More Photos from the Effie Yeaw Preserve

I was able to see several deer, including a pair that were foraging along the banks of the river.  There were also a lot of Red-Shouldered Hawks flying around: parents teaching their kids how to hunt.  And I also came across a mama California Ground Squirrel who gave out a sharp alarm call when I got too close to her burrow.  I was sure there were babies around there, but I didn’t see any of them…

CLICK HERE to see the full album of photos.

About halfway through my walk I remembered that a Facebook friend of mine, Charlotte G., said she had a Nikon camera like mine and suggested I try the “birdwatching” setting for some great photos.  My  camera is so new I hadn’t gotten around to trying the special settings yet, but I tested out the “birdwatching” setting and was REALLY impressed by it.  (Thanks for the tip, Charlotte!)  It goes beyond the regular telephoto settings of the camera, makes the focal point tight, and lets you “ratchet” in to get closer and closer and closer to your subject.  For example, using the regular telephoto setting I could get the whole body of a Mourning Dove in a tree about 100 feet away into the viewfinder and focus on it.  With the “birdwatching” setting, I could get the camera to tighten up the image even more until only the bird’s head was showing in the viewfinder but still entirely in focus.  So cool!  It’s like getting a telephoto boost.  (And, of course, it works on other critters, too, not just birds.)

On my way out of the preserve I came across a male Wild Turkey that was standing in the sun, chin down on its chest, like it was sleeping.  As I got closer to it I realized the posture may have meant the bird was in a lot of pain.  Its whole face was swollen, and the eye on one side was damaged.  There were signs around some of the trail warning everyone about ground-dwelling Yellow Jackets in the preserve. It looked to me like this turkey may have blundered too close to one of those nests and the wasps attacked its face.  I felt so bad for it; it must have been in soooo much pain. (When I got back home, I emailed photos of the bird to the preserve to see if their rangers could help it.)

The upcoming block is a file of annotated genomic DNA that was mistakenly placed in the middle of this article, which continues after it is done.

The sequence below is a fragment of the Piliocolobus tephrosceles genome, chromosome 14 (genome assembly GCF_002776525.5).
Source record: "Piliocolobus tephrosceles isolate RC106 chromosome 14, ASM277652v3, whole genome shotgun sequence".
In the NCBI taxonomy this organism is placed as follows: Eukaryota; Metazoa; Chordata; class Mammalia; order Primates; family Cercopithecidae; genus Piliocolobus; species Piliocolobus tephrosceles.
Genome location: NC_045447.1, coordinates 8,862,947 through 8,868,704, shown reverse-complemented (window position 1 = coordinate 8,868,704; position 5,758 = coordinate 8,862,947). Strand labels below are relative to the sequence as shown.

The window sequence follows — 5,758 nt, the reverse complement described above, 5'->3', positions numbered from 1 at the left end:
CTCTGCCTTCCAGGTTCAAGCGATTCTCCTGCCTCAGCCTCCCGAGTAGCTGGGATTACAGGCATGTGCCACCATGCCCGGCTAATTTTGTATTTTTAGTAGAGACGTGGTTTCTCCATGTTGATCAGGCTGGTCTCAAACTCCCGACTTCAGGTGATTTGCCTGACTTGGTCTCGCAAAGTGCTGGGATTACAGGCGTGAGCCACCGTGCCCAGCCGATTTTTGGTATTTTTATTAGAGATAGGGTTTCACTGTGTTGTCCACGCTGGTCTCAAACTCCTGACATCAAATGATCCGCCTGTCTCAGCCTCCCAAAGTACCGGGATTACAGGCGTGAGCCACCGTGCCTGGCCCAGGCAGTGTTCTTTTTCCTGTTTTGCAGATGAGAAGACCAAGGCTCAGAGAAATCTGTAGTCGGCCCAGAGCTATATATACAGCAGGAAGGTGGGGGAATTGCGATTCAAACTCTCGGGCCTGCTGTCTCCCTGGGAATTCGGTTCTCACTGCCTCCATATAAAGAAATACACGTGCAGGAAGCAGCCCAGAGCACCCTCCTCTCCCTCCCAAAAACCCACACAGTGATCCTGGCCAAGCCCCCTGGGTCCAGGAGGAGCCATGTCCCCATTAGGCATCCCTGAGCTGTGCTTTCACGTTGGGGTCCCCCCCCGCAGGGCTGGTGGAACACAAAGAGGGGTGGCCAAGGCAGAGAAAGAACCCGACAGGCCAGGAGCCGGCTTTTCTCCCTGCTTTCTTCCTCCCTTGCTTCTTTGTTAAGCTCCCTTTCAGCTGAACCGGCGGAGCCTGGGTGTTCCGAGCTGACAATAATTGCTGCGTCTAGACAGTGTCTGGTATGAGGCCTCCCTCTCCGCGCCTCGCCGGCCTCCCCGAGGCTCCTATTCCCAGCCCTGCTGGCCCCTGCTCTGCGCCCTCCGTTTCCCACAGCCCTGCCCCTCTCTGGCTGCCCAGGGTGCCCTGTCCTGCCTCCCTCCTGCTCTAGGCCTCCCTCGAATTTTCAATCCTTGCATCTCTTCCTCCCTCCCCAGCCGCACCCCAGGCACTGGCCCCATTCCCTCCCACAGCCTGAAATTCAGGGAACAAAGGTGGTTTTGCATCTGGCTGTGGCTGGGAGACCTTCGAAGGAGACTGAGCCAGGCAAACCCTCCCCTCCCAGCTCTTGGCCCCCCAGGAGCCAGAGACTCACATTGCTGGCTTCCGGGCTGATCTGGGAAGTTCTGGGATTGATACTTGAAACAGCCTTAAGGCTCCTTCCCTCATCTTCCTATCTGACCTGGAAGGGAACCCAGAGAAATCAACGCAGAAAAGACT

There is a disease called mycoplasma which can affect turkeys and cause swelling of the face, but its associated with the sinuses. This looked more “hot” and painful than that…

 

 

 

 

 

Posted by

Mary K. Hanson is a breast cancer survivor who, at age 61, took coursework to become a Certified California Naturalist. The author of “The Chubby Woman’s Walkabout”™ blog, Ms. Hanson has also written nature-based feature articles published in regional newspapers, authored over ten books, including her "Cool Stuff Along the American" series of guide books, and has had her photographs featured in books, articles, calendars, on the American River Parkway Foundation’s Instagram stream, and even the White House blog. This year Ms. Hanson is helping to launch and teach a new Certified California Naturalist course through Tuleyome, in partnership with the University of California and the Woodland Library, so members of the public can themselves become certified as naturalists in the state. All of the photos seen on her website were taken by Ms. Hanson herself (unless noted otherwise) with moderate- to low-end photographic equipment more easily affordable to the everyday nature enthusiast. She also occasionally leads photo-walks through the American River Bend Park for the public and is sometimes available for public speaking.